Starburst: Mr Baker, congratulations on being honoured with a star on the Hollywood Walk of Fame recently. Obviously this is an honour given to you personally, but can we also see this as a mark of recognition and respect given by the industry to the role of special make up and creature effects in films?
Rick Baker: Yes - I think it’s really nice that the chamber of commerce is honoring someone from behind the scenes and I hope there are more to come. One of the things that I find really strange is that guys like Jack Pierce or Dick Smith don’t have a star yet. Doesn’t seem right that I should have one, but I’ll take it!
When we spoke to you in 1982 you were just about to start pre-production on Greystoke. What made you keep going back to designing apes during your career? Was it because you had so many disappointing experiences with the studios getting it wrong, such as on the 1976 King King, that made you determined to create the ultimate gorilla? Is Harry and the Hendersons still your proudest achievement in this respect?
Yes – I think so - it’s a character that works, still holds up. It holds a special place for me because Kevin Peter Hall, who played Harry, was a really dear friend. He was one of those people that enjoyed the collaborateion.
Harry’s face was radio controlled and I puppeteered it so I was able to not only contribute to the look, but also the perfomance and that made it fun. You can show that movie to people today and they would totally accept it and not think it looked outdated or anything.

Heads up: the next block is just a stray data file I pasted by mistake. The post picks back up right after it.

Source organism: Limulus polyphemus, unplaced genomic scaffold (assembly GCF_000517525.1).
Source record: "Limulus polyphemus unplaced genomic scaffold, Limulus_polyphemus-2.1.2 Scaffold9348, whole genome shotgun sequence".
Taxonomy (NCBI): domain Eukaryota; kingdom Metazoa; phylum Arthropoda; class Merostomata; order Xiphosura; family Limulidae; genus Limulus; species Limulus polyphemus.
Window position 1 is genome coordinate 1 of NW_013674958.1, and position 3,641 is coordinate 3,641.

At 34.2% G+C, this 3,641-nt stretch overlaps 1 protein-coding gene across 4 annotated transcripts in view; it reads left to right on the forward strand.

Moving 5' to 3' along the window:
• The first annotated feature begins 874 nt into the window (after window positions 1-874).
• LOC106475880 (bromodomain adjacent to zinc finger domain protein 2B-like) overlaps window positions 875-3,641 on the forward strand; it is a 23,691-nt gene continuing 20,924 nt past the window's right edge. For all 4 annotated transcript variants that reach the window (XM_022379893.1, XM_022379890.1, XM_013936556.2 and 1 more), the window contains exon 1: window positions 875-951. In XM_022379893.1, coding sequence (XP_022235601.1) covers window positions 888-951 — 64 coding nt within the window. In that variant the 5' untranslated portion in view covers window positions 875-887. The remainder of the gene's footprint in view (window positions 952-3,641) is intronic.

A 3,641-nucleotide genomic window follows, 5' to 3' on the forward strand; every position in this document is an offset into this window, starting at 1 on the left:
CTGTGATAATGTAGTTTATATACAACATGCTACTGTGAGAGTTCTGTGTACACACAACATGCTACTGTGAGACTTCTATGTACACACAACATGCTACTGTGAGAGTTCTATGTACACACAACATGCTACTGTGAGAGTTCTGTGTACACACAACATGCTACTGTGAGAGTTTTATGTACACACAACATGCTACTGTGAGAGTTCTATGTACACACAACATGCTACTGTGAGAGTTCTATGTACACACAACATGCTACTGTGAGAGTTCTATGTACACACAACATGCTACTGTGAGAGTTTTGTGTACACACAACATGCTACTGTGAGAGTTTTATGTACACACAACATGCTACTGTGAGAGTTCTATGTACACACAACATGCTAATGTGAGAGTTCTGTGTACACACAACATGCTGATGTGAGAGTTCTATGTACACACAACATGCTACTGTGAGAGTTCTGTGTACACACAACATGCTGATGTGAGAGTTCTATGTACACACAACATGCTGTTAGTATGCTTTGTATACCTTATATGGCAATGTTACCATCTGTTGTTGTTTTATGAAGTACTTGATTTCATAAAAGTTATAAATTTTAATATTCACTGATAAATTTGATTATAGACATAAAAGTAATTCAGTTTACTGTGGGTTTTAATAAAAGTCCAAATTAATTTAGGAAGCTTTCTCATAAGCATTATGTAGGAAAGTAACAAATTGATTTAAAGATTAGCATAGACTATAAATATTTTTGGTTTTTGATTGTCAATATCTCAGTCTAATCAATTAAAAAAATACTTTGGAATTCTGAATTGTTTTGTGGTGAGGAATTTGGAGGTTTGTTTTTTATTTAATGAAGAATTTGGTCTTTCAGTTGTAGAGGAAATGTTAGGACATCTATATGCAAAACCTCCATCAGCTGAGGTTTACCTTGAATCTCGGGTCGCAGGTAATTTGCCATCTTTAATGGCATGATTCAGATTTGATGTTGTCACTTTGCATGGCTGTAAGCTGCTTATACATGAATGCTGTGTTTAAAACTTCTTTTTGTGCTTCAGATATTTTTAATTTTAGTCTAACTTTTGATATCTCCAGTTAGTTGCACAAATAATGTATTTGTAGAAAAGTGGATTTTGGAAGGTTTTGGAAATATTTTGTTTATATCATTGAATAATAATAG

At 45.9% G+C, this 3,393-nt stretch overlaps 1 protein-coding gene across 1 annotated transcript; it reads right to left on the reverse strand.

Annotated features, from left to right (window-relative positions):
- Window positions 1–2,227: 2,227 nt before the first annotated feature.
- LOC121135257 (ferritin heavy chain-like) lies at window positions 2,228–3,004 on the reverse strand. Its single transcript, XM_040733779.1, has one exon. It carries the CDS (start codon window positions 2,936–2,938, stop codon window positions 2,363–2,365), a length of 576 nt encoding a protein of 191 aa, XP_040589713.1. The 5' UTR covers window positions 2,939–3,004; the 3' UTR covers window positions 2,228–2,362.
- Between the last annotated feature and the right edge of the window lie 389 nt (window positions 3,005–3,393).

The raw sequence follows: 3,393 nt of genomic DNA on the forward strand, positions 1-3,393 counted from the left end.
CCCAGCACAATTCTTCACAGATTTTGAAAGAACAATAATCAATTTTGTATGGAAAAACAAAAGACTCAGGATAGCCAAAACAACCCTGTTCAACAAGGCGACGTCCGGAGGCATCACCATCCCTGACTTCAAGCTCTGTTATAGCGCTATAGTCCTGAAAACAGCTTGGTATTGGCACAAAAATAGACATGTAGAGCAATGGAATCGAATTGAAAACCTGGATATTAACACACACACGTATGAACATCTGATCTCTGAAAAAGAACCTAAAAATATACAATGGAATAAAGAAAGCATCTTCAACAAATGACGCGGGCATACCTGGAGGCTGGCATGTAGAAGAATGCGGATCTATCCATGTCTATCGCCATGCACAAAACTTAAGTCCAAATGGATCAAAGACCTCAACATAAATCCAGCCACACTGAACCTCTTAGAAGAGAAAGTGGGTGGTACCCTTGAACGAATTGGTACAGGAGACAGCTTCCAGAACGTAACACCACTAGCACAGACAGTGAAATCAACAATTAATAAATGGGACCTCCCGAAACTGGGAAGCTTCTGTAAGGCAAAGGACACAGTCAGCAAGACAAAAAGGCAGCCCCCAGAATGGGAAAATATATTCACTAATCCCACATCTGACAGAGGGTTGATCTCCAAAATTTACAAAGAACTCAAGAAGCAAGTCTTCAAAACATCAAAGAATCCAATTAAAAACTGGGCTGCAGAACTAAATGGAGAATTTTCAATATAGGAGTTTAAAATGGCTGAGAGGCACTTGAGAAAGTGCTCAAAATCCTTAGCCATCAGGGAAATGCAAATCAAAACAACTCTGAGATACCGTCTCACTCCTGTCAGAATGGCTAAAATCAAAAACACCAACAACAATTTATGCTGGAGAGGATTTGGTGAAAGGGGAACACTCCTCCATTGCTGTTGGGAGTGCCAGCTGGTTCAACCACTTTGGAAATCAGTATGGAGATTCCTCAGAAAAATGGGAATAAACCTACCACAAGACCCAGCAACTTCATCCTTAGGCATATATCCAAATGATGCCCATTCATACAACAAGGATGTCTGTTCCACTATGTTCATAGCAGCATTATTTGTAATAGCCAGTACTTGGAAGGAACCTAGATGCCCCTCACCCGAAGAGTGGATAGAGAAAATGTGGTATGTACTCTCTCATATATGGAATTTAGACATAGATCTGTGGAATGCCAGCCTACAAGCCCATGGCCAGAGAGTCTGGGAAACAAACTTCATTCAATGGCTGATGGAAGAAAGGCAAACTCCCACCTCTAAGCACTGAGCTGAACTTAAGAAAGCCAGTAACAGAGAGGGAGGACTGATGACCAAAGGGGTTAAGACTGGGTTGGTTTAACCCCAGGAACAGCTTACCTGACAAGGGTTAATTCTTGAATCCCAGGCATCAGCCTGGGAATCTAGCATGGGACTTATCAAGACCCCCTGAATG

You have always used make up design and special effects to create wonderful characters, such as the barbershop guys in Coming to America. I wondered how you like to work with actors, like for example Eddie Murphy, and what you see the role of make up design being in terms of creating a character.
That’s one of the good things with what I do – with the film business you get to collaborate with other creative people. It is one of the things I love about film and one I hate – but when it works it’s great – makes you both “up” your game. Collaborating with Eddie was great. He brings so much to the character. He let me design the face, and once he put the makeup on only then did he figure out the right voice to go with the character. And that’s really fun for me. The first make up session is always fun when they sit and look in the mirror and start playing with it. On Eddie – it was great to see what he could bring to it - makes my work that much better. Unfortunately, it’s not always that way. If they have stuff glued to their face sometimes they can freak out.
What advice might you have for someone starting out in the field of special make up/creature effects?
My advice would be they might want to rethink it (laughs). I don’t want to be negative about it but CG stuff is really taking over a lot of our work. Having said that, I think if it’s something they truly want to do, the most important thing is to do it and do it as much as you can, and get as good as you can at it and don’t give up.
Finally, you started out doing low budget horror like Squirm and The Incredible Melting Man. When you look back on your career do you miss those times of running by the seat of your pants relying on your ingenuity in place of money or time, or are the problems still basically the same?
Part of the advantage of those days was there wasn’t time or money to have so many people involved in the decision making and you kind of just made something and went with it. The first design you made is what you went with. But today on big budget pictures – there are many people involved in the decision making process which amounts to no one making a decision (laughs). I do miss the hit the ground running way of doing things, but it still is nice to have time and money to make things better – it’s a trade off.
Rick Baker's work can most recently be seen in MEN IN BLACK III, out now on DVD/Blu-ray.